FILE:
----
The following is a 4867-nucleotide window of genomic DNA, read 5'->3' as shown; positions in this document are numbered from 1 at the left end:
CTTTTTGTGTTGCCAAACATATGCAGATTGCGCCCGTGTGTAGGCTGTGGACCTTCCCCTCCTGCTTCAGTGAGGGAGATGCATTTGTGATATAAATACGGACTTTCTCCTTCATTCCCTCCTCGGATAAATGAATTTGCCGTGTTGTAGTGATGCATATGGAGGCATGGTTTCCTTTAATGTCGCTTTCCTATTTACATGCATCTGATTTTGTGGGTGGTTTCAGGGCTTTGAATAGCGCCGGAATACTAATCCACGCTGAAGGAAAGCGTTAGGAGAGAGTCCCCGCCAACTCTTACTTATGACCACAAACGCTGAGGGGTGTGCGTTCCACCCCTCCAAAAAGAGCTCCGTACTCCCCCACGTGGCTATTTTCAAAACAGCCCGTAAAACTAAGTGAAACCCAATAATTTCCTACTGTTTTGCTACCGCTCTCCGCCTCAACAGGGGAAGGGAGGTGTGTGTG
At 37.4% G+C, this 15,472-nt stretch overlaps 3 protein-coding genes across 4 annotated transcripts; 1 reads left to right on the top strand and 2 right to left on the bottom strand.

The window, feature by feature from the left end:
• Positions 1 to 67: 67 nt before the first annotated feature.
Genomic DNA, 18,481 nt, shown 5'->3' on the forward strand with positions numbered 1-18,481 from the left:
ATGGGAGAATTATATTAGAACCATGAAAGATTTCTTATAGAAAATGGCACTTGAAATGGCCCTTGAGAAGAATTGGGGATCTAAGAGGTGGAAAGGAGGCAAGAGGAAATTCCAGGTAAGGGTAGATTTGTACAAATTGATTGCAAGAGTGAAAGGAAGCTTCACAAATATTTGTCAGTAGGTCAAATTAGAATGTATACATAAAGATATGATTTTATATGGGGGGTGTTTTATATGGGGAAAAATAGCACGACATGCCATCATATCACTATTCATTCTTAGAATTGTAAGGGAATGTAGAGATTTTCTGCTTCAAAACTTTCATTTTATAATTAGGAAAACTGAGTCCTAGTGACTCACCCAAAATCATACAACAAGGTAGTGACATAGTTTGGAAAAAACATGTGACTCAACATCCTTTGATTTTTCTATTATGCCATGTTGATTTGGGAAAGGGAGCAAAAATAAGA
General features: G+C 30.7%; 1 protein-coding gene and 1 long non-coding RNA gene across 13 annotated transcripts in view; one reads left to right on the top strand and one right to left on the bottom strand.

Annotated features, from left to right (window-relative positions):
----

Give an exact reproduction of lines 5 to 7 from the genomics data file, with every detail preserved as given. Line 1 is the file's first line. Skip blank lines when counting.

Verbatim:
• Positions 1 to 67: 67 nt before the first annotated feature.
Genomic DNA, 18,481 nt, shown 5'->3' on the forward strand with positions numbered 1-18,481 from the left:
ATGGGAGAATTATATTAGAACCATGAAAGATTTCTTATAGAAAATGGCACTTGAAATGGCCCTTGAGAAGAATTGGGGATCTAAGAGGTGGAAAGGAGGCAAGAGGAAATTCCAGGTAAGGGTAGATTTGTACAAATTGATTGCAAGAGTGAAAGGAAGCTTCACAAATATTTGTCAGTAGGTCAAATTAGAATGTATACATAAAGATATGATTTTATATGGGGGGTGTTTTATATGGGGAAAAATAGCACGACATGCCATCATATCACTATTCATTCTTAGAATTGTAAGGGAATGTAGAGATTTTCTGCTTCAAAACTTTCATTTTATAATTAGGAAAACTGAGTCCTAGTGACTCACCCAAAATCATACAACAAGGTAGTGACATAGTTTGGAAAAAACATGTGACTCAACATCCTTTGATTTTTCTATTATGCCATGTTGATTTGGGAAAGGGAGCAAAAATAAGA